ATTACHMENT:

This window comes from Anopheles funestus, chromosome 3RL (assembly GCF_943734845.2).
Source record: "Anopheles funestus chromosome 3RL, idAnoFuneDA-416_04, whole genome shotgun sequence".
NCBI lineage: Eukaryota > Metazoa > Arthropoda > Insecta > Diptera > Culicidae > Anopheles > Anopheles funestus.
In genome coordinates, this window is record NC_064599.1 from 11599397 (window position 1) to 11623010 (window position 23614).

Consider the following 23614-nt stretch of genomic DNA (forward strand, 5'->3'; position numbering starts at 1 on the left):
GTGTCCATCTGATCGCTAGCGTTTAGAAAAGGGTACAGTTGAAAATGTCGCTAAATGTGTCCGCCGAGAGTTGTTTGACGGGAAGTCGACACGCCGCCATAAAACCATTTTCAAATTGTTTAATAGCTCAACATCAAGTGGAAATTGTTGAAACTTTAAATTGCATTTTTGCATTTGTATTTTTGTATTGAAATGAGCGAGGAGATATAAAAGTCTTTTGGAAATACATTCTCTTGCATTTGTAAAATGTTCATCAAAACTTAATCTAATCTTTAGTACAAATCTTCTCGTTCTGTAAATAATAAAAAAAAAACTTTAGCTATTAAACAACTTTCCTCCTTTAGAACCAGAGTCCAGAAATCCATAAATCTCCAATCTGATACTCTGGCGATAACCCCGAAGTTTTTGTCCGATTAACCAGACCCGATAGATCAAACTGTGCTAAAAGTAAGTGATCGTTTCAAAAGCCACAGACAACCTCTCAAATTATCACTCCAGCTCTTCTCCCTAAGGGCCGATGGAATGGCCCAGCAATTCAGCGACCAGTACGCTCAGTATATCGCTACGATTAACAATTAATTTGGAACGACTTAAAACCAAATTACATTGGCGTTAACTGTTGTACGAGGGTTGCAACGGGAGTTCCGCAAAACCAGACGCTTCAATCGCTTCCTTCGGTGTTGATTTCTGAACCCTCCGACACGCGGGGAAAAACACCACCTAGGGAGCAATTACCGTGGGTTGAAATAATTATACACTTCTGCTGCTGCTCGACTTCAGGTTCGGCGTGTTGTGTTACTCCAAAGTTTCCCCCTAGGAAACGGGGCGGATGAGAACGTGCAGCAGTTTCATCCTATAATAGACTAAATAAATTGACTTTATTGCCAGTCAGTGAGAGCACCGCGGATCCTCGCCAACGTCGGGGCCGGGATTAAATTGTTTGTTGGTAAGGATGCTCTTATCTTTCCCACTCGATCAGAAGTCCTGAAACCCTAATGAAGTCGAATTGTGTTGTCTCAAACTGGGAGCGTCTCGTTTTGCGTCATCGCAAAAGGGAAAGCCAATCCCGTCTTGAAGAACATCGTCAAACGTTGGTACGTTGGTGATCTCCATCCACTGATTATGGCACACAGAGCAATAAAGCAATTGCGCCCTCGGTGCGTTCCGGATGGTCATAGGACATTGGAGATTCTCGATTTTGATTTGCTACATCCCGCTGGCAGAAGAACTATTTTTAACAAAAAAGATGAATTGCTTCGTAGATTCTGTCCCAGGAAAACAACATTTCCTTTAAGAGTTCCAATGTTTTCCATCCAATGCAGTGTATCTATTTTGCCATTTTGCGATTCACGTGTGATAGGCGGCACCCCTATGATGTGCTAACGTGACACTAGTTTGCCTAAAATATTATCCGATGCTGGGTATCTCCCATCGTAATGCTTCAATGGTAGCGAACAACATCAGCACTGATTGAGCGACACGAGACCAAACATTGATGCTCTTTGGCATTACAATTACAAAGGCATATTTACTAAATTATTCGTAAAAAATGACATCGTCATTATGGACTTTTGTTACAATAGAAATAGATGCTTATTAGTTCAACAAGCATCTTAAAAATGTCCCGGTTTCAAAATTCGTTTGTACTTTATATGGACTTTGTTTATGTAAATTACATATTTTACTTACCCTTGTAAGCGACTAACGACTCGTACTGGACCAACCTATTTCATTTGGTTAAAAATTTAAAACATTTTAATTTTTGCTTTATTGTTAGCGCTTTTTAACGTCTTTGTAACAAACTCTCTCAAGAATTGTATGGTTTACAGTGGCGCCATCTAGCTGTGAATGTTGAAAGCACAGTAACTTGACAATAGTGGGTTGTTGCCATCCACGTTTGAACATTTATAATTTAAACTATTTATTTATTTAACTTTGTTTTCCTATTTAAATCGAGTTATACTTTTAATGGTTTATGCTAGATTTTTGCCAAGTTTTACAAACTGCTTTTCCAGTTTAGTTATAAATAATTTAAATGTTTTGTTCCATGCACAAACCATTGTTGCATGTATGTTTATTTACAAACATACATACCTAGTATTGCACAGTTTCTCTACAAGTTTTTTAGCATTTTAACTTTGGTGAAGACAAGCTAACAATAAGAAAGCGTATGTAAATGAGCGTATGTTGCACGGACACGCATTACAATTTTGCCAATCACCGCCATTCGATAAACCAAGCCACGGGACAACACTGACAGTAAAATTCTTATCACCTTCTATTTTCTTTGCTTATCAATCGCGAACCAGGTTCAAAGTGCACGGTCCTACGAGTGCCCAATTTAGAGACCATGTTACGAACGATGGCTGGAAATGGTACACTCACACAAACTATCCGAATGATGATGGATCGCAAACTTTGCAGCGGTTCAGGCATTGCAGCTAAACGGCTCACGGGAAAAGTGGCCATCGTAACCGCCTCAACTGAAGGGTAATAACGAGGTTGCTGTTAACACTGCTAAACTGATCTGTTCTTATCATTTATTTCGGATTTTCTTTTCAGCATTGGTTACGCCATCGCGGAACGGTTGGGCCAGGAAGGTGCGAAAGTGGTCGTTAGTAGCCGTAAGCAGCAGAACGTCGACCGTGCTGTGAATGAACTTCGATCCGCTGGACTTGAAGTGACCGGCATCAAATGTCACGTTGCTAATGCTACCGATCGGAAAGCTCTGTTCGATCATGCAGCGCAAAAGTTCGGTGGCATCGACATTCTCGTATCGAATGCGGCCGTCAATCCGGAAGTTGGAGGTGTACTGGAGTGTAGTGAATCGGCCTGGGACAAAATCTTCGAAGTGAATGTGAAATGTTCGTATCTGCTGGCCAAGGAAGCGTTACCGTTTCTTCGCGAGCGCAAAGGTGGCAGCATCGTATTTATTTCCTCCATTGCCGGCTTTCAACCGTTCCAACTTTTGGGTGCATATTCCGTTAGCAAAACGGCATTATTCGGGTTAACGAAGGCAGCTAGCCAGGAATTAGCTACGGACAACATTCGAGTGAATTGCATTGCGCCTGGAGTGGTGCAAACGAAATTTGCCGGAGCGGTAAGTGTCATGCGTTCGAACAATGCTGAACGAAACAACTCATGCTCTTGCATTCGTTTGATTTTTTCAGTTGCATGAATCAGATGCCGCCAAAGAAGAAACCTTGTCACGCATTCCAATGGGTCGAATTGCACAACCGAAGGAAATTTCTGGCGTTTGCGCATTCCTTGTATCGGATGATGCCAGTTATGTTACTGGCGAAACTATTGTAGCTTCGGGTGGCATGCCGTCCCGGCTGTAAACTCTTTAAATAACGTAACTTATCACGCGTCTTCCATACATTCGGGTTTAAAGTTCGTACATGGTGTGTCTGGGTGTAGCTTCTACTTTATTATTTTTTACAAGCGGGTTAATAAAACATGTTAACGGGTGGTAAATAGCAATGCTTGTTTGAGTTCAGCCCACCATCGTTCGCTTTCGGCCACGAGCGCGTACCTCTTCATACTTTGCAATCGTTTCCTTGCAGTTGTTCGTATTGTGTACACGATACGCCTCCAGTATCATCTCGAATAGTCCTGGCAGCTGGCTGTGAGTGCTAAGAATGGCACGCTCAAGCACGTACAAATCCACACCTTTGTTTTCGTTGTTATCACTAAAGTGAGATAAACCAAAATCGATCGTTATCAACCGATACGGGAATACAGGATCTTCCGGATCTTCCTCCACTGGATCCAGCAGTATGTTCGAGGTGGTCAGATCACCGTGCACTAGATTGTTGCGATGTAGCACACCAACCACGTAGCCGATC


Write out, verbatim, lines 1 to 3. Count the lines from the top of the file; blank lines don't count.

This window comes from Anopheles funestus, chromosome 3RL (assembly GCF_943734845.2).
Source record: "Anopheles funestus chromosome 3RL, idAnoFuneDA-416_04, whole genome shotgun sequence".
NCBI lineage: Eukaryota > Metazoa > Arthropoda > Insecta > Diptera > Culicidae > Anopheles > Anopheles funestus.